In this study, we carry out a methodological replication of the research done by Choi et al. (2015) published in Information System Research. In the original study, the authors integrate the privacy and teasing literatures under a social exchange framework to understand online involuntary exposures. The original study was conducted on students from Southeast Asia. Our study uses a significantly larger sample of college students in the United States. Our replication results show that whereas most of the hypotheses supported by the original results on behavioral responses replicate with high consistency (8 out of 12 hypotheses), the results that deal with the effects of network commonality on perceived privacy invasion and perceived relationship bonding did not replicate (4 out of 12 hypotheses). These results could stem from a failed manipulation of network commonality. We look into the possible rationales for this and show what would be an effective manipulation in our context. Further, we expand the original study by testing an additional embarrassing scenario catered to our subject pool. The results suggest that perceived privacy invasion and perceived relationship bonding affect individual’s behavioral responses to embarrassing exposures.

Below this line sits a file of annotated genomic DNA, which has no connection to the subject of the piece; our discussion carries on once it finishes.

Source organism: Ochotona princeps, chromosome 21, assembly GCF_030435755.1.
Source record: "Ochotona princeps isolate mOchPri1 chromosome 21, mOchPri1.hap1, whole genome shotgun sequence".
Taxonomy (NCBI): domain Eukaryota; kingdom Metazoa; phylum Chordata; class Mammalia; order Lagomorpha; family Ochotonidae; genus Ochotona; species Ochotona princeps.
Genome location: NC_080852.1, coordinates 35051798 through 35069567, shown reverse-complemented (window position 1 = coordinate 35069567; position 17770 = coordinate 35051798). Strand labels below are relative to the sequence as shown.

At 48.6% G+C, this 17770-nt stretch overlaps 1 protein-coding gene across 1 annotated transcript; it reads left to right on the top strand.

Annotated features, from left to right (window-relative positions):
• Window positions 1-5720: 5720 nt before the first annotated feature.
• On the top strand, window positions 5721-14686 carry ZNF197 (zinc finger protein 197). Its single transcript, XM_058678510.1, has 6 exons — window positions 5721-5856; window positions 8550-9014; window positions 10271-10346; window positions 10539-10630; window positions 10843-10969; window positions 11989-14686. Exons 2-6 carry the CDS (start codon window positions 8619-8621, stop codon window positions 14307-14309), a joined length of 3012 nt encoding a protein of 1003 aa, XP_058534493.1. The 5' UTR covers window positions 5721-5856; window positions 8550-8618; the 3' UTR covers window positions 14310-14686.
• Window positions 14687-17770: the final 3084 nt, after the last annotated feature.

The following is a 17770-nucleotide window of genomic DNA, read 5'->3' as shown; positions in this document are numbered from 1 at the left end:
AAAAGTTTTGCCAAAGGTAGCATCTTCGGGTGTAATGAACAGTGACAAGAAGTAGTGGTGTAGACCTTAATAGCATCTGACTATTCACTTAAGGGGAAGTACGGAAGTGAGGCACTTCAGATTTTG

Ebrahimi, Mohammadreza and Martinez, J. Daniel
"Involuntary Embarrassing Exposures in Online Social Networks: A Replication Study,"
AIS Transactions on Replication Research: Vol. 5, Article 7.
Available at: https://aisel.aisnet.org/trr/vol5/iss1/7